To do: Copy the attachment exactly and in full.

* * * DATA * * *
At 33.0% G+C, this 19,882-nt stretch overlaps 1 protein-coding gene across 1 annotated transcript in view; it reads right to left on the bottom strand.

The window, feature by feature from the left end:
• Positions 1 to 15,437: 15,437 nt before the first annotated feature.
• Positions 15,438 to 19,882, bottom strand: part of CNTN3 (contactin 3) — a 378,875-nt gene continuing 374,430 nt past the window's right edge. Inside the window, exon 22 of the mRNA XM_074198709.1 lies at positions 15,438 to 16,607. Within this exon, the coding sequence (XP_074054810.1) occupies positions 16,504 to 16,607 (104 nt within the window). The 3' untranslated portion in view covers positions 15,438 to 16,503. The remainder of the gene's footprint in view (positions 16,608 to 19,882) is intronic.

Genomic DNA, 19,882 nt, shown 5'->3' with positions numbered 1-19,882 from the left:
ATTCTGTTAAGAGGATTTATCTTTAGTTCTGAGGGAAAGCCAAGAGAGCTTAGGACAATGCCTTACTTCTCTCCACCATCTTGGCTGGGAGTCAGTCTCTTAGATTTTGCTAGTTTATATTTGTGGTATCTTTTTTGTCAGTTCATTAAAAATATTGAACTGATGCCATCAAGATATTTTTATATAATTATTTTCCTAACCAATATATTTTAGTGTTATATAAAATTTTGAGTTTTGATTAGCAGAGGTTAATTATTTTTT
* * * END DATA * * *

At 33.0% G+C, this 19,882-nt stretch overlaps 1 protein-coding gene across 1 annotated transcript in view; it reads right to left on the bottom strand.

The window, feature by feature from the left end:
• Positions 1 to 15,437: 15,437 nt before the first annotated feature.
• Positions 15,438 to 19,882, bottom strand: part of CNTN3 (contactin 3) — a 378,875-nt gene continuing 374,430 nt past the window's right edge. Inside the window, exon 22 of the mRNA XM_074198709.1 lies at positions 15,438 to 16,607. Within this exon, the coding sequence (XP_074054810.1) occupies positions 16,504 to 16,607 (104 nt within the window). The 3' untranslated portion in view covers positions 15,438 to 16,503. The remainder of the gene's footprint in view (positions 16,608 to 19,882) is intronic.

Genomic DNA, 19,882 nt, shown 5'->3' with positions numbered 1-19,882 from the left:
ATTCTGTTAAGAGGATTTATCTTTAGTTCTGAGGGAAAGCCAAGAGAGCTTAGGACAATGCCTTACTTCTCTCCACCATCTTGGCTGGGAGTCAGTCTCTTAGATTTTGCTAGTTTATATTTGTGGTATCTTTTTTGTCAGTTCATTAAAAATATTGAACTGATGCCATCAAGATATTTTTATATAATTATTTTCCTAACCAATATATTTTAGTGTTATATAAAATTTTGAGTTTTGATTAGCAGAGGTTAATTATTTTTT